Flowering trees… flaunting their stuff!

Those who have read my earlier posts know that I love trees, though it’s seldom for its flowers. Not that the flowers aren’t spectacular on some of them, but generally I love trees for being such enduring, multi purpose and magnificent stalwarts of the garden. Their very longevity lends a mystic air to their surroundings. They have witnessed so much…. but I digress.

The Gardens are plein de flowering trees, and they start early and are showy. Especially those that bloom before the foliage emerges.

Magnolias at the Halifax Public GardensMagnolias are the first to flaunt their petals (though not this variety featured). The Magnolia stellata (with white star-shaped flowers) are the first to sparkle in what is often a foggy or misty environment. This Magnolia which is likely ‘Susan’ or another pink stellata-type, are one of the last of the species to bloom. In between we have the lovely yellow variety ‘Elizabeth’. The Gardens have many different varieties of Magnolias scattered all around.

Cherry tree by the Tropical Display Bed at the Halifax Public GardensPrunus serrulata ‘Kwanzan’ (Japanese Cherry) never fails to stop its beholders in their track. We have two of them. A small one by the Tropical Display bed and one by the Boer War fountain, pond side. Though I’m conflicted by the bronze foliage that emerge at the same time as the gorgeous double pink flowers, this tree gives a second ‘ahhh!!!’ moment, when the petals fall to the ground. Mine at home fall on a gravel path, completely obliterating it though it’s outline is still visible.

Laburnums (Golden Chain tree) at the Halifax Public Gardens

Is there anything showier than a Laburnum (Golden chain tree) in full bloom? It is the sun personified. There are three of them at the Gardens, the largest is by the lower bridge. It put on quite the show this year after a poor showing last. The two smaller ones by the Victoria Jubilee fountain will leave future generations gobsmacked!

Halesia carolina (Carolina Silverbell) at the Halifax Public Gardens

Most people don’t notice this Halesia carolina (Carolina Silverbells) as it faces Griffin’s pond and is probably most easily noticed from across the pond when it’s startling white blooms shine across the water.

Close up of a Malus (Crabapple tree) at the Halifax Public GardensThis ‘common’ Malus sp. (Crabapple) put on a spectacular display a couple of weeks ago. All frothy and white… very feminine.

Cercis canadensis (Eastern redbud) at the Halifax Public GardensCercis canadensis (Eastern redbud) aren’t as common here as they are in Ontario. There is a sad specimen (flower-wise) near the Tropical fruit display, which never flowers but have spectacular large burgundy heart-shaped leaves. This lovely one is tucked behind the Powers birdbaths.

Sorbus aucuparia (mountainash tree) at the Halifax Public GardensSorbus aucuparia (Mountain ash tree) is not the showiest of flowering trees, at least not in Spring, but the beautiful orange berry clusters in the fall and the pinnate leaves make it a tree worth having… and mentioning.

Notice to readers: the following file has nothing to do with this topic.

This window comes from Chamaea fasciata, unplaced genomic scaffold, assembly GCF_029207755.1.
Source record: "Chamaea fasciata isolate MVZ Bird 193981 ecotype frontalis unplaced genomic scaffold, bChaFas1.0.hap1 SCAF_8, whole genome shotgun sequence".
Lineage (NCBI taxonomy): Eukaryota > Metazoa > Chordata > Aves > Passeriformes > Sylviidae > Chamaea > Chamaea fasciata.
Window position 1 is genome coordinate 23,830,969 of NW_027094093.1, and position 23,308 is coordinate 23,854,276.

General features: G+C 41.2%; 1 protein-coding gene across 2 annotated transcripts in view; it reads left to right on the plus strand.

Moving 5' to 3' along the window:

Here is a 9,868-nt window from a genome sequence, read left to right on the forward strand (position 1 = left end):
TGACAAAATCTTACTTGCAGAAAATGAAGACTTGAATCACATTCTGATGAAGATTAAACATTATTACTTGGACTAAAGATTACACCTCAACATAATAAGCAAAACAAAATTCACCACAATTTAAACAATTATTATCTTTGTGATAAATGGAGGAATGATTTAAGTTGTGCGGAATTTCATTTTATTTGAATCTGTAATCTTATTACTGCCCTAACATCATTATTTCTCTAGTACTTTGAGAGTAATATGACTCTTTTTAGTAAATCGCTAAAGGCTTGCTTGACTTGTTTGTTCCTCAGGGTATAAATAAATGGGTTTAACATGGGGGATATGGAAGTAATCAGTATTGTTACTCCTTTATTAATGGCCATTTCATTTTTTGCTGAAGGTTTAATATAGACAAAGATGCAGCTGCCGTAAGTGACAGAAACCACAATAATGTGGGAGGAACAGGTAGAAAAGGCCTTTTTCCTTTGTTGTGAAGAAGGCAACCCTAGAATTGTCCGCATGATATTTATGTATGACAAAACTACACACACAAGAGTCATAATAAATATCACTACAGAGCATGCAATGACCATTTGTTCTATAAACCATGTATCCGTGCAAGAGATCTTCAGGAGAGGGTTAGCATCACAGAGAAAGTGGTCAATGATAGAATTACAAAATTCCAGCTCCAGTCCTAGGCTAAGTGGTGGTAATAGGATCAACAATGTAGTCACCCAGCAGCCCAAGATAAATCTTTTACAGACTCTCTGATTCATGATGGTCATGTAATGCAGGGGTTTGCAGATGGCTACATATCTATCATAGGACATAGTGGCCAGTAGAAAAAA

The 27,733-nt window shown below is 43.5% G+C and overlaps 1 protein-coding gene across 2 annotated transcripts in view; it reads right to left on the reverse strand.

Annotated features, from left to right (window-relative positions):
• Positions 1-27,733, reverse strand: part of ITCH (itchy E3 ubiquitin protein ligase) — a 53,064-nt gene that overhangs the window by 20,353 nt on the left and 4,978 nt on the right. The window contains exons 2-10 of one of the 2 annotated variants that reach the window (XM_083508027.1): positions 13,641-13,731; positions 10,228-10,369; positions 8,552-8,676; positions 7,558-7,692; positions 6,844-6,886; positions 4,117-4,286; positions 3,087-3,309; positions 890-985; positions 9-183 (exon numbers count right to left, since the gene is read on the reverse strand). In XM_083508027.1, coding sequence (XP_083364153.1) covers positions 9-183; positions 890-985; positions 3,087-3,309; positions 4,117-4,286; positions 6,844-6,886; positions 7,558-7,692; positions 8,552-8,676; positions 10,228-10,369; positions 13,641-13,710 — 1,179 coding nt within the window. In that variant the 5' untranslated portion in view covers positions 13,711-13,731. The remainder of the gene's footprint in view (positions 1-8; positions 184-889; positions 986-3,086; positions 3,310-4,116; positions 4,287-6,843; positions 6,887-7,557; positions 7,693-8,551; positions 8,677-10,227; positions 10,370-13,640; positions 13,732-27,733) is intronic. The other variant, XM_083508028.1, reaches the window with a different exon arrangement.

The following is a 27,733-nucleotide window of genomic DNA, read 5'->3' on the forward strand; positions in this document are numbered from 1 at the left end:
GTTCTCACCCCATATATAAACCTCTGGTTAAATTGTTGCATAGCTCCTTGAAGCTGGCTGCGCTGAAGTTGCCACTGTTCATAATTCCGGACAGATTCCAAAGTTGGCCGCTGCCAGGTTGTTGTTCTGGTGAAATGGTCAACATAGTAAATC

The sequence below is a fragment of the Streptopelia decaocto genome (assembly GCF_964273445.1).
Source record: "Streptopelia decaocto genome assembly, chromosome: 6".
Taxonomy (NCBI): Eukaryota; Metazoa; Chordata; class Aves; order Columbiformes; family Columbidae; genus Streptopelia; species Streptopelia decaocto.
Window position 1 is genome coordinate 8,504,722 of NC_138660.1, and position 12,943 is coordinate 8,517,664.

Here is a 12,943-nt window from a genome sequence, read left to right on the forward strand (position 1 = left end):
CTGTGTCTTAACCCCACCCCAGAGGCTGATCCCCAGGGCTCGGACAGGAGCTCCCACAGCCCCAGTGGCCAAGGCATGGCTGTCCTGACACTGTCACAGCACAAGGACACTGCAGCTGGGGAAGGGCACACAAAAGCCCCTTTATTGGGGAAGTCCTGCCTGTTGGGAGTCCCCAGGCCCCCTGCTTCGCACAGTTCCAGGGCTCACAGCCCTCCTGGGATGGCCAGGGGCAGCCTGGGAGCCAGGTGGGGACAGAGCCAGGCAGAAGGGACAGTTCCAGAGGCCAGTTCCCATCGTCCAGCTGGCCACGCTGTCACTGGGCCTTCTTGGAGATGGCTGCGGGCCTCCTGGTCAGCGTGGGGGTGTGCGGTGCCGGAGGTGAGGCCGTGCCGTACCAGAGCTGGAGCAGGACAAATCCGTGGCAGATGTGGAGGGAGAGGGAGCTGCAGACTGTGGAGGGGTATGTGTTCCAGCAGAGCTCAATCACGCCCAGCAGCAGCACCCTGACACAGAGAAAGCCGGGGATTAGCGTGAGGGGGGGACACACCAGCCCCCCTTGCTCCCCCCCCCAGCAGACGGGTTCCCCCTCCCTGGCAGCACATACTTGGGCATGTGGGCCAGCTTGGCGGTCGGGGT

Aesculus hippocastanum (Horse chestnut) at the Halifax Public GardensAesculus x carne  (Red Horsechestnut) is less common than  its white-flowered variety Aesculus hippocastanum, though much showier. It blooms in late June. This specimen is across from the Tropical fruit bed.

Chionanthus virginicus (White Fringetree) at the Halifax Public GardensIf you come to the Gardens in the next couple of weeks you will come upon the lovely, scented Chionanthus virginicus (Fringetree), which is just beginning to bloom. Its roots and bark were used by Native Americans to treat skin inflammations.
It’s on the South Park St. side of the upper bridge.

Liriodendron tulipifera (Tulip tree) at the Halifax Public GardensLiriodendron tulipifera (Tulip tree). As the name suggests this giant among trees has tulip-like flowers in early summer (now). We have three specimens. Two young ones on either side of the benches by the bandstand (which haven’t yet begun to flower) and a mature specimen by the entrance on the corner of South Park and Sackville St.
Now’s the time to look up… way, way up.
Is was once known as Canoewood as it was used to make dugout canoes.

Cornus kousa (Kousa dogwood) at the Halifax Public GardensA beautiful, multi seasonal tree. Cornus kousa are a common sight at the Gardens (and elsewhere). The Kousa dogwood can be distinguished from its similar relative Cornus florida (Flowering dogwood) by its pointy bracts. It’s fruit is also edible, though after taking a taste test I disagree with the description of them being ‘sweet and delicious’.
There are pale pink, and white specimens scattered around Griffin’s pond and Hort Hall Plaza.

Castanea dentata (American chestnut) at the Halifax Public GardensCastanea dentata (American Chesnut) is another flowering tree which is just beginning to bloom. It’s claim to fame is its rarity, as  native plant stands were wiped out in the NE US by a fungal disease. It also has huge fruit in the fall.

This is by no means a full list of the flowering trees in the Gardens. 
The bloom season of the trees are almost over, so if you’re in the neighbourhood come down and look up… sometimes way up.

The Gardens are looking spectacular. It’s hard to believe that the annuals were planted just a couple of weeks ago. Take advantage of the earlier opening (7AM), and enjoy the serenity and rising morning light before your bustling day.

Our free guided walks have begun on Wednesdays at 10AM and Sundays at 6PM.
The Summer Concert series are also in full swing and take place Sundays at 2PM.
Happy Summer!

All copy and images copyright © Serena Graham-Dwyer, 2014. If you wish to use any part or whole of an image, in any manner, please contact us. 

 

 

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